By REEM ABOU ELENAIN
An Allegheny alumnus is returning from Alaska to visit his alma mater for The Story Next Door conference taking place on March six and seven.
Richard Murphy is a Pulitzer Prize winning photographer, who started his career in photojournalism early in his life.
“When I just started my career I was just 17 years old,” Murphy said. “I couldn’t believe that someone would pay me to go chase ambulances and go into a house fire and they pay me money for the pictures. I just thought that ‘this is a scam.’ How could I be so lucky to do this?”
Murphy worked professionally for a newspaper when he was in high school. When he studied at Allegheny College, he was a stringer for the Associated Press and sold his pictures to the Meadville Tribune and the Erie times News. Allegheny College at that time had a limited number of photography courses and had no journalism courses. Thus, he majored in English and minored in Art but always knew that journalism was going to be part of his future.
“The thing that helped me the most was a liberal arts education,” Murphy said. “It was the variety of classes that I took and the broad based education that I got that really helped my career more than any specific craft or tools that I learned how to use there. The political science classes that I took helped. The philosophy classes that I took helped. Just learning how to think was more important than any particular skill that I learned there.”
After graduating, Murphy wanted to try things other than photojournalism.
“I decided with the kind of wisdom that was common to a 21-year old, I decided I don’t want to be someone taking pictures of people doing things,” said Murphy. “I wanted to be one of the people doing the things.”
Murphy has gone on adventures all over the world from sailing a small ship across the North Atlantic, being a ski bum and a whitewater river guide to working as a carpenter in the winter to fund his trips.But all of these adventures brought him back to journalism and he got a job at Jackson Hole News in Wyoming.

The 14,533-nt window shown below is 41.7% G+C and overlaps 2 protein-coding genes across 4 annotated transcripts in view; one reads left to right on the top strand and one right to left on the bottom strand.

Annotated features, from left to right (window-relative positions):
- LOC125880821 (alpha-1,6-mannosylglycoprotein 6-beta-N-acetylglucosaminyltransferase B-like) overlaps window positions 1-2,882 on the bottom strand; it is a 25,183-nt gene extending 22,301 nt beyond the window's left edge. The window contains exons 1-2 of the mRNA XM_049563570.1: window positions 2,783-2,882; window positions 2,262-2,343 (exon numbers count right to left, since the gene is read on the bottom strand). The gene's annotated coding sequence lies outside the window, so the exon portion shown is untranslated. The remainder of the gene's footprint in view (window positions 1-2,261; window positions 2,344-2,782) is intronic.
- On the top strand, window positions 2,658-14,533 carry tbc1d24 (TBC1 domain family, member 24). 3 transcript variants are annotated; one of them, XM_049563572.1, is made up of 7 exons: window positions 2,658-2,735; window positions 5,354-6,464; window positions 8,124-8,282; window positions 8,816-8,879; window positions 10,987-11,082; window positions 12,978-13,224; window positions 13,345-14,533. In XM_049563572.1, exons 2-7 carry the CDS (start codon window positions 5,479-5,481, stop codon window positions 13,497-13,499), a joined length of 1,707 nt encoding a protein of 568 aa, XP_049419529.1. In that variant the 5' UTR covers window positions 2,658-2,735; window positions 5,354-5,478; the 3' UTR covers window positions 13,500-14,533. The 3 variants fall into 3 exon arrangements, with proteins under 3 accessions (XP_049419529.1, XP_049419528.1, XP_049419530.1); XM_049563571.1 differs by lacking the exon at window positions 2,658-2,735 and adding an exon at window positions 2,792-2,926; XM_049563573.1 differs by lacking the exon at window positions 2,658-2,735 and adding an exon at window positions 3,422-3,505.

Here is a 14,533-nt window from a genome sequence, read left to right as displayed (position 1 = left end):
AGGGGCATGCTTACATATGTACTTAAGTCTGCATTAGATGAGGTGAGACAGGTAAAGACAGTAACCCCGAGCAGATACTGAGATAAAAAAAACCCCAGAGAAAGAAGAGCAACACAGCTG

“[I was] a really bad carpenter,” he laughed. “If I had continued in the carpentry vein, I would no longer have 10 fingers, and there would be some very shoddy constructions in Western Wild.”
Photojournalists often want to tell a story through their photos. Murphy is not different in that aspect. For a long time, he worked as a photo editor at the Anchorage Daily News in Alaska. As the years rolled by, the stories that he wanted to tell through his photos changed.
“Every day I would look at two to six hundred pictures from news around the world from New York Times and the Associated Press,” Murphy said. “I didn’t think it at the time that it had more of an effect on me than I realized. I retired in 2011 and I had been teaching since then and I can say that my personal photography’s been the opposite of that. I have sort of devoted my eye to finding beauty and capturing beauty in my photographs.”
Murphy is the snedden chair of journalism and a professor at University of Alaska Fairbanks. He has two goals when it comes to teaching. He hopes he can inspire young journalists to do the work and maybe dissuade those who shouldn’t be doing it. Journalism, according to him, is not made for everybody. There are better ways to make a living, more profitable ways. Journalism is a calling and whoever practices it should have a passion for it.
“I will never give up photography. I will be a photographer as long as I can be,” Murphy said.
Allegheny College is grateful that Murphy is coming back to share his knowledge with the students. The Alumni Center always looks forward to having any alumni visit the college again.
“We just value so much their willingness to give back to the institution in this way by coming here and sharing their experience with the students,” said Keri Fadden, director of alumni engagement. “They are basically a living example of the value of an Allegheny education. So we can’t thank them enough of even thinking about driving back to Meadville and in Richard’s case, coming from Alaska. It’s huge.”
The Alumni Center usually organizes alumni events, but this conference was different.
“The team working on it has been very self sufficient into putting together this [event]. This is one example of a graduate coming back, and there are others where we have a little more involvement to it. But that’s our vision for our programs for our colleges to have an alumni not only visiting campus, but providing advice, internship, careers, mentoring for students on campus,” said Phil Foxman, associate vice president for development and alumni affairs, annual giving and development resources.
Richard Murphy will present a lecture entitled “The Adventures of an Arctic Gator: 30 Years of Alaskan Photojournalism” on Friday, March 7, 2014 at 7 p.m. at the Vukovich Center for Communication Arts.